Legal scholarship is one of the only areas in academia that allows non-exclusive, non-blind submissions.1 Meaning an author may simultaneously submit the same manuscript to multiple journals, and the reviewers of those journals will be aware of the author’s identity.2 The non-blind aspect of legal scholarship has led to widespread accusations of letterhead bias3 and an equally widespread call for blind article selection.4 Letterhead bias is when journal editors use information about the author—reputation, affiliated institution, prior publications, etc.—as a proxy for article quality and therefore adjust their likelihood of accepting the submission accordingly.5 Because of the private nature of law journals’ review processes, current inquiry into the practice has been primarily limited to anecdotes.6 The lack of any empirical research into the subject has led to bold claims such as the hyperbolic assertion that “[s]omebody from a top 5 school could bluebook a ham sandwich and get it published in a top 10 journal.”7
While most law reviews have not adopted blind review, a few have, providing a unique opportunity to measure the effect blind review has on what type of authors are getting published where. If the authors who are selected to publish in law reviews with a blind selection process are affiliated with institutions that are less prestigious than comparable non-blind law reviews, this would be evidence of the existence of letterhead bias in legal academia and evidence that blind review helps combat it. This Essay reports the findings of a first-of its-kind study that performs such an analysis. As the first quantitative analysis into the subject, the results help shed light on the potential existence and prevalence of letterhead bias and the effectiveness of blind review in minimizing it.
The existence of letterhead bias—and the extent to which it affects editorial decisions—is difficult to prove. Simply demonstrating that top law journals are more likely to publish articles from top authors is not only circular but fails to account for the fact that top authors would likely receive a disproportionate number of offers from top law journals regardless of letterhead bias. Fortunately, the existence of a few law journals that implement blind review allows for an objective measurement of letterhead bias.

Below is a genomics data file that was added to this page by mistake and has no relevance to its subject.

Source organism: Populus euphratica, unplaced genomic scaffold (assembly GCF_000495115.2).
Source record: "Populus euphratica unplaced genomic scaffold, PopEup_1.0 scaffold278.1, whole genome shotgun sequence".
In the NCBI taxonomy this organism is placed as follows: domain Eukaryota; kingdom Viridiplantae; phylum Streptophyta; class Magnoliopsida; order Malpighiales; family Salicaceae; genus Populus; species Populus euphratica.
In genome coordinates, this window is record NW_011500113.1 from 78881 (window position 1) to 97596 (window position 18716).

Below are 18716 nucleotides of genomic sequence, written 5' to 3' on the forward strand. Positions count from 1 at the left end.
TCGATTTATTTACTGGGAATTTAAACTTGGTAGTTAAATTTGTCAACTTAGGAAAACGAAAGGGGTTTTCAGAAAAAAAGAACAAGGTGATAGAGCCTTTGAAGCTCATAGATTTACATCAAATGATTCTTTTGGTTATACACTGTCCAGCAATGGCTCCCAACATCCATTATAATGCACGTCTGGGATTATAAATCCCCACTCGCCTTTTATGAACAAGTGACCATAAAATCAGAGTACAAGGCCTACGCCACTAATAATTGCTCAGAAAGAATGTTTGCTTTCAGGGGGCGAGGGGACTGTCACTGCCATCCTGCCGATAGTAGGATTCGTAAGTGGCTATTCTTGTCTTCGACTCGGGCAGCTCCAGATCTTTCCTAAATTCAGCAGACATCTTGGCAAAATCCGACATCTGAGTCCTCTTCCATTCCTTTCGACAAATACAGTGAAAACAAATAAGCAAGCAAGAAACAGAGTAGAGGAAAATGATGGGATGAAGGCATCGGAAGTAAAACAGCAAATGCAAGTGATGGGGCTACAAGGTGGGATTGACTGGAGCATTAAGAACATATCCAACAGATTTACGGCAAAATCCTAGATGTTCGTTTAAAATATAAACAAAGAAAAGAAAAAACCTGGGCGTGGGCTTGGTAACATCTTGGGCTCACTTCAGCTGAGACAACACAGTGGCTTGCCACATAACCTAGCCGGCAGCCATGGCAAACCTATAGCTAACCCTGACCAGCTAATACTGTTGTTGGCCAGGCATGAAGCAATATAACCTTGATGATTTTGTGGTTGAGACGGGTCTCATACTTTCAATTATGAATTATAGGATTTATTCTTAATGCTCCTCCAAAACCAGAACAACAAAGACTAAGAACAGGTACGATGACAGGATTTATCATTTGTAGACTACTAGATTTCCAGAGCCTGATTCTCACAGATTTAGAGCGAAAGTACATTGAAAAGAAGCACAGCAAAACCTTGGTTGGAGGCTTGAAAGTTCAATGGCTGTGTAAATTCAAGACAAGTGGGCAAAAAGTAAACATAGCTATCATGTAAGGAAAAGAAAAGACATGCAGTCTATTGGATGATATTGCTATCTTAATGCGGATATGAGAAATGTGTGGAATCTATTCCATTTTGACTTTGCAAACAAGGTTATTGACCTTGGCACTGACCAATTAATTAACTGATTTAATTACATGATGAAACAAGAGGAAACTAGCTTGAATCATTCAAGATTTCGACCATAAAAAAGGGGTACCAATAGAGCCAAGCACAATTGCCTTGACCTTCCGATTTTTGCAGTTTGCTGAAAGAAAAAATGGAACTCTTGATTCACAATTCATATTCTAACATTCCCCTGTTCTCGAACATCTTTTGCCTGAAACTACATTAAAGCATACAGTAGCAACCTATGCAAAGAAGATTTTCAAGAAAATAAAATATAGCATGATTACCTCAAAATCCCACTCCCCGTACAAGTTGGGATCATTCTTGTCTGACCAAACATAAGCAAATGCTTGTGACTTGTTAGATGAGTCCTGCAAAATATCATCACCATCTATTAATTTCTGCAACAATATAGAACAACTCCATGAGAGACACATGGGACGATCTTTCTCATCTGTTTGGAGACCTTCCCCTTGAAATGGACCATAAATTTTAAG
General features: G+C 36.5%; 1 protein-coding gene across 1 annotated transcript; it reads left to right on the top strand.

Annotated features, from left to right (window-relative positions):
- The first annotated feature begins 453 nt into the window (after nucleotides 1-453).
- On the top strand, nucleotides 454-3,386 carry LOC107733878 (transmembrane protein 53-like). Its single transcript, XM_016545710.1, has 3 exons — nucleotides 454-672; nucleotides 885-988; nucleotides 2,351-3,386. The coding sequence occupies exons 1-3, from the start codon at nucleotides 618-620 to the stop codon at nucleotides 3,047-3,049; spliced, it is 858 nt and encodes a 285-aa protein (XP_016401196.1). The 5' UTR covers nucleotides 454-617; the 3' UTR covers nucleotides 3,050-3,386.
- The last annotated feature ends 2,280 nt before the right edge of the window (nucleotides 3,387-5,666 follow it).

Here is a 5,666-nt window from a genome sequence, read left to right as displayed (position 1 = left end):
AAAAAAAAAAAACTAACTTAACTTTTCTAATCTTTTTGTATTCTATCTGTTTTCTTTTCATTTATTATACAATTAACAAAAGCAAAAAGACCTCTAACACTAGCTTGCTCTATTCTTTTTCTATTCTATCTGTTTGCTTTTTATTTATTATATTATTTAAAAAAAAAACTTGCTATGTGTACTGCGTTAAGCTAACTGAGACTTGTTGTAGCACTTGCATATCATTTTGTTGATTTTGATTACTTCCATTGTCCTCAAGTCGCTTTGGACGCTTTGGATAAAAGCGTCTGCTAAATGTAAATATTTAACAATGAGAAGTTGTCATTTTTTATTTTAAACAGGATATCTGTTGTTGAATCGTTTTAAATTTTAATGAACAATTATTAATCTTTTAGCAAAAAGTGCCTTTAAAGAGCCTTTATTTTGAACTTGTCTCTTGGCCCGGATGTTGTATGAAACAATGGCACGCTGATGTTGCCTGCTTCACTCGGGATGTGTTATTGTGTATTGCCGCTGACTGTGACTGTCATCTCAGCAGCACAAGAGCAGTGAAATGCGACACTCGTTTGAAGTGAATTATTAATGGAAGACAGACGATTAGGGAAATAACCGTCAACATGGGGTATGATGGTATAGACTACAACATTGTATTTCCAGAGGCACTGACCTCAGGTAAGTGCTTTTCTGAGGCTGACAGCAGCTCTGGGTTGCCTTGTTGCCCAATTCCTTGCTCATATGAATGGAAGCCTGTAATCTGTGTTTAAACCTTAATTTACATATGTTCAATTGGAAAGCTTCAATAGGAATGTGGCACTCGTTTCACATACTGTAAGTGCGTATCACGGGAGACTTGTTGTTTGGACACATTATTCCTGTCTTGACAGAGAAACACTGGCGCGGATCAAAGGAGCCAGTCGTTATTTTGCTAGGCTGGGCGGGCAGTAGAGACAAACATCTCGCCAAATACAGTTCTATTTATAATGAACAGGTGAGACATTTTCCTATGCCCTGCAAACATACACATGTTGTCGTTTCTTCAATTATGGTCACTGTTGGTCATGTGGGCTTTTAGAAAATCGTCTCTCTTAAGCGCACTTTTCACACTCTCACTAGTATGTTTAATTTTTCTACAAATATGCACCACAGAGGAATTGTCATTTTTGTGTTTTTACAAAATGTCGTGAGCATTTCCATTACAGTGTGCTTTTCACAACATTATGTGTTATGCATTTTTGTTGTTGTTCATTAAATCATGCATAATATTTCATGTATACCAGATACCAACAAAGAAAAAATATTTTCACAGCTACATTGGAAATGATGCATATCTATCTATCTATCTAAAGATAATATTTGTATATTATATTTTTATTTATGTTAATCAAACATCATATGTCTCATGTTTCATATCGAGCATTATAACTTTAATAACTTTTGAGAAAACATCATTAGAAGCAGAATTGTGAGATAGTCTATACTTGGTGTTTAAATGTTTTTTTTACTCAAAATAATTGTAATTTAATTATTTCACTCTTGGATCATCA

There are five flagship law journals that utilize blind review. They are from law schools at Harvard;8 Stanford;9 Yale;10 University of California, Irvine;11 and University of Washington.12 The Washington & Lee 2021 Law Journal Rankings13 combined score was used to determine which non-blind law journals were comparable to these blind journals and could therefore be used as the non-blind control group.14 For University of California, Irvine and University of Washington journals, this process was simple. The journals immediately above and below them in the rankings were selected as the comparable non-blind journals. This methodology results in the blind University of Washington Law Review being compared to the Ohio State University Law Review and the Indiana Law Journal. The blind University of California Irvine Law Review is compared to the Missouri Law Review and the DePaul Law Review. Unfortunately, the other three blind journals occupy the top three spots on the Washington & Lee Law Journal Rankings. This is problematic because it means the closest non-blind journals to use as comparators are the fourth, fifth, and sixth-ranked journals, which are not exactly comparable in prestige or objective score to the top three.15 Therefore, the blind Yale Law Review, Harvard Law Review, and Stanford Law Review are considered together and compared to the grouping of the Columbia Law Review, the University of Pennsylvania Law Review, and the Georgetown Law Journal, the fourth, fifth, and sixth-ranked journals, respectively.